Asian stocks were mixed on Friday as U.S. dollar continues to weaken against the yen and markets await Chinese GDP data on Monday.
To be released by National Bureau of Statistics of China the year-on-year GDP is expected to grow by 7.6% compared to 7.8% earlier, and Chinese industrial production is expected to grow by 9.8% compared to 10% earlier.
The Nikkei 225 fell 0.03% in morning trading, the Hang Seng index rose by 1.02%, while the Shanghai Composite index fell 0.56%. Australia''s S&P/ASX 200 was 0.2% lower.
Australian large cap minining firms extended their gains oseen earlier in the week. Rio Tinto rose 1.3% and BHP Billiton gained 2.5% . The shares are up 4.4% and 3.5% respectively so far this week.
On Thursday U.S. stocks ended mixed to lower after Goldman Sachs, Citigroup and other big companies released quarterly earnings that fell short of market expectations.
At the close of U.S. trading, the Dow Jones Industrial Average fell 0.39%, the S&P 500 index fell 0.13%, while the Nasdaq Composite index rose 0.09%.
Goldman Sachs earlier released fourth-quarter results that revealed profits contracted 21% though the bank did meet and even beat many analysts'' expectations, while Citigroup reported net earnings that missed consensus forecasts.
Earnings from technology retailer Best Buy and railroad operator CSX also fell short of market expectations and helped push broader stock indices down as well.
Elsewhere, government data revealed earlier that the U.S. consumer price index rose by 0.3% in December, in line with forecasts after holding flat in November.
Core consumer prices, which are stripped of volatile food and energy costs, inched up 0.1% last month, also meeting estimates. Core consumer prices rose 0.2% in November.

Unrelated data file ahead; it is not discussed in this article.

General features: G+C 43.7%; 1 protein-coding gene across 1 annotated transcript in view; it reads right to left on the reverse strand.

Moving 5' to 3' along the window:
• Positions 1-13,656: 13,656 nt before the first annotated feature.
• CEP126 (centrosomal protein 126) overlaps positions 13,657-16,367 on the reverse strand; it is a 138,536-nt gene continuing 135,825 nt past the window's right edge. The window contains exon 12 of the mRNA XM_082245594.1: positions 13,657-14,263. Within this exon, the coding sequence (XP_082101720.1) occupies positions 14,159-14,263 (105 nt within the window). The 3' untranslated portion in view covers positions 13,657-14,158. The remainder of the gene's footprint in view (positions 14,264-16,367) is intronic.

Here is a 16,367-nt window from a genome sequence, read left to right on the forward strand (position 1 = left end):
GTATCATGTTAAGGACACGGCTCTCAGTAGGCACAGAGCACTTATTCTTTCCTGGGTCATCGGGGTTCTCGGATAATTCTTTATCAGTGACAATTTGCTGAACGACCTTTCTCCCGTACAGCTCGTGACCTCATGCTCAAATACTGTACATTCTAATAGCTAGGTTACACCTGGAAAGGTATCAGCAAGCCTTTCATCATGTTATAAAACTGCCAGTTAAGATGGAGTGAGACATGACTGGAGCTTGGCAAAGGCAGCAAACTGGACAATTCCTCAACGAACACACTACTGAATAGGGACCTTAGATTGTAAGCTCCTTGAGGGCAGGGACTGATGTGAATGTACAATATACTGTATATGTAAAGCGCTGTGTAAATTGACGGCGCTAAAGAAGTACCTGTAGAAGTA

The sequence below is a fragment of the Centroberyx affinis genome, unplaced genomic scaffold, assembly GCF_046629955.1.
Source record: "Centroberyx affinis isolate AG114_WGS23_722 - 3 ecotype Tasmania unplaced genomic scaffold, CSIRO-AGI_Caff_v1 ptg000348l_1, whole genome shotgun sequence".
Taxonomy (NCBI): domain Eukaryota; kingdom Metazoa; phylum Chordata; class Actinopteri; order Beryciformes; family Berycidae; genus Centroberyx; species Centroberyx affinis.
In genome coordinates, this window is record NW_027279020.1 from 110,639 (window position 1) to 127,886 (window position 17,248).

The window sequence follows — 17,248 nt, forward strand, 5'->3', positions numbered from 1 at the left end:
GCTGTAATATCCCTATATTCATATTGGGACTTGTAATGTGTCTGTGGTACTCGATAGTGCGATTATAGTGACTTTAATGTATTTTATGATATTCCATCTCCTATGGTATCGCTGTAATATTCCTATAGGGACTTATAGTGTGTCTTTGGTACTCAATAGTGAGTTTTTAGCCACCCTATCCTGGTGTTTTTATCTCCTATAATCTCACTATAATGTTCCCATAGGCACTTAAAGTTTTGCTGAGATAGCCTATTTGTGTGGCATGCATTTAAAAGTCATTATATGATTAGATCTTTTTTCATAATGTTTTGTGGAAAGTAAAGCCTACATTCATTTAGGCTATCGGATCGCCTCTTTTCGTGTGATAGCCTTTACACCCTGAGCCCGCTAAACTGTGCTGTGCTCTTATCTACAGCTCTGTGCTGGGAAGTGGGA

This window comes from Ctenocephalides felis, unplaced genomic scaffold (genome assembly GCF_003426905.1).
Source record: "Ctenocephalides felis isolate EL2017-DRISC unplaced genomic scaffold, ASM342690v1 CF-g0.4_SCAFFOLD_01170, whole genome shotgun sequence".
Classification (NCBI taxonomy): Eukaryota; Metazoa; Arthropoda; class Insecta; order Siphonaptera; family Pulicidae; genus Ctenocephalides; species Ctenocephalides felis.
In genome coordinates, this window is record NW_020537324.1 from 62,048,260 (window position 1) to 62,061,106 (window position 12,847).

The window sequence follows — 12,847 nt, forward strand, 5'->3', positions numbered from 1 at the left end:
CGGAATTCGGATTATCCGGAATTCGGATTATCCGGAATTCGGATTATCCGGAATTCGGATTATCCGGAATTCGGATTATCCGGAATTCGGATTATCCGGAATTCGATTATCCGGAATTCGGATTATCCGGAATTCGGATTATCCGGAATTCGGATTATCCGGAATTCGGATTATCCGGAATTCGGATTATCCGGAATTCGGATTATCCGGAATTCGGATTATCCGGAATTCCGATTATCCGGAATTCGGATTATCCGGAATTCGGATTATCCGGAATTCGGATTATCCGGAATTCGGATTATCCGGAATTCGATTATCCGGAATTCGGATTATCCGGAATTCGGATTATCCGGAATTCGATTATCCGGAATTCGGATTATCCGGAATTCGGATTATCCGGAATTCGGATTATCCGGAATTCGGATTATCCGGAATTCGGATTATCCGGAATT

The country''s year-on-year inflation rate expanded by 1.5%, still below the Fed''s 2.0% target.
Separately, the Federal Reserve Bank of Philadelphia said that its manufacturing index improved to 9.4 in January from 6.4 in December. Analysts had expected a reading of 8.6.
Indicators of future activity moderated, the report added, but they continued to indicate general optimism concerning economic growth over the next six months, which gave stocks some support.
Also on Thursday, the U.S. Department of Labor reported earlier that the number of individuals filing for initial jobless benefits in the week ending Jan. 11 declined by 2,000 to 326,000 from the previous week’s revised total of 328,000. Analysts had expected U.S. jobless claims to hold steady last week
Leading Dow Jones Industrial Average performers included McDonald''s, up 0.57%, Verizon, up 0.55%, and AT&T, up 0.46%.
The Dow Jones Industrial Average''s worst performers included UnitedHealth, down 2.76%, Goldman Sachs, down 2.18%, and Wal-Mart Stores, down 1.18%.
European indices, meanwhile, finished lower.
After the close of European trade, the EURO STOXX 50 fell 0.58%, France''s CAC 40 fell 0.30%, while Germany''s DAX 30 fell 0.17%. Meanwhile, in the U.K. the FTSE 100 finished down 0.07%.
Today, the U.S. is to wrap up the week with the closely watched preliminary reading of the University of Michigan consumer sentiment index. The U.S. is also to release data on building permits, housing starts and industrial produ